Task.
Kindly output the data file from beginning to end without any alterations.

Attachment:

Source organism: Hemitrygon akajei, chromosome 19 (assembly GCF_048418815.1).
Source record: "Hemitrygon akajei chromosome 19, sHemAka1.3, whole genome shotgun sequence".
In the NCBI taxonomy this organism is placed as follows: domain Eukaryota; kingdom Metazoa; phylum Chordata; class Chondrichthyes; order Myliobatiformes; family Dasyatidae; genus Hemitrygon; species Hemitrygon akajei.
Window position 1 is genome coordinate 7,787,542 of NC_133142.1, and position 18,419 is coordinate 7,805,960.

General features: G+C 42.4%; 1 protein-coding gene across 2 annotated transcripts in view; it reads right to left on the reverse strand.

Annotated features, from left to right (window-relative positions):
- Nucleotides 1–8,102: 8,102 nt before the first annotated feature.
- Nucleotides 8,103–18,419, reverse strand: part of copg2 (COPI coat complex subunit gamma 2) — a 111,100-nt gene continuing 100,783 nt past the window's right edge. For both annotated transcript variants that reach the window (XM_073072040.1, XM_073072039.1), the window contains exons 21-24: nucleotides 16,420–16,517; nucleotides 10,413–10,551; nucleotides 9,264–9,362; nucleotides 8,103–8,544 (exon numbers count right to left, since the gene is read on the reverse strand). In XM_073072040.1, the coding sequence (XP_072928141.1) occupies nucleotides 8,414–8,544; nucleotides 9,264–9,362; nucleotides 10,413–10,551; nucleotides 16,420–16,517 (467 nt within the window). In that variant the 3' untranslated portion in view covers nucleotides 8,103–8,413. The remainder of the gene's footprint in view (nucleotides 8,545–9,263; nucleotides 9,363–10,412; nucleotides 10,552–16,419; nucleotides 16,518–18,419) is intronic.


Source organism: Hemitrygon akajei, chromosome 19 (assembly GCF_048418815.1).
Source record: "Hemitrygon akajei chromosome 19, sHemAka1.3, whole genome shotgun sequence".
In the NCBI taxonomy this organism is placed as follows: domain Eukaryota; kingdom Metazoa; phylum Chordata; class Chondrichthyes; order Myliobatiformes; family Dasyatidae; genus Hemitrygon; species Hemitrygon akajei.
Window position 1 is genome coordinate 7,787,542 of NC_133142.1, and position 18,419 is coordinate 7,805,960.

General features: G+C 42.4%; 1 protein-coding gene across 2 annotated transcripts in view; it reads right to left on the reverse strand.

Annotated features, from left to right (window-relative positions):
- Nucleotides 1–8,102: 8,102 nt before the first annotated feature.
- Nucleotides 8,103–18,419, reverse strand: part of copg2 (COPI coat complex subunit gamma 2) — a 111,100-nt gene continuing 100,783 nt past the window's right edge. For both annotated transcript variants that reach the window (XM_073072040.1, XM_073072039.1), the window contains exons 21-24: nucleotides 16,420–16,517; nucleotides 10,413–10,551; nucleotides 9,264–9,362; nucleotides 8,103–8,544 (exon numbers count right to left, since the gene is read on the reverse strand). In XM_073072040.1, the coding sequence (XP_072928141.1) occupies nucleotides 8,414–8,544; nucleotides 9,264–9,362; nucleotides 10,413–10,551; nucleotides 16,420–16,517 (467 nt within the window). In that variant the 3' untranslated portion in view covers nucleotides 8,103–8,413. The remainder of the gene's footprint in view (nucleotides 8,545–9,263; nucleotides 9,363–10,412; nucleotides 10,552–16,419; nucleotides 16,518–18,419) is intronic.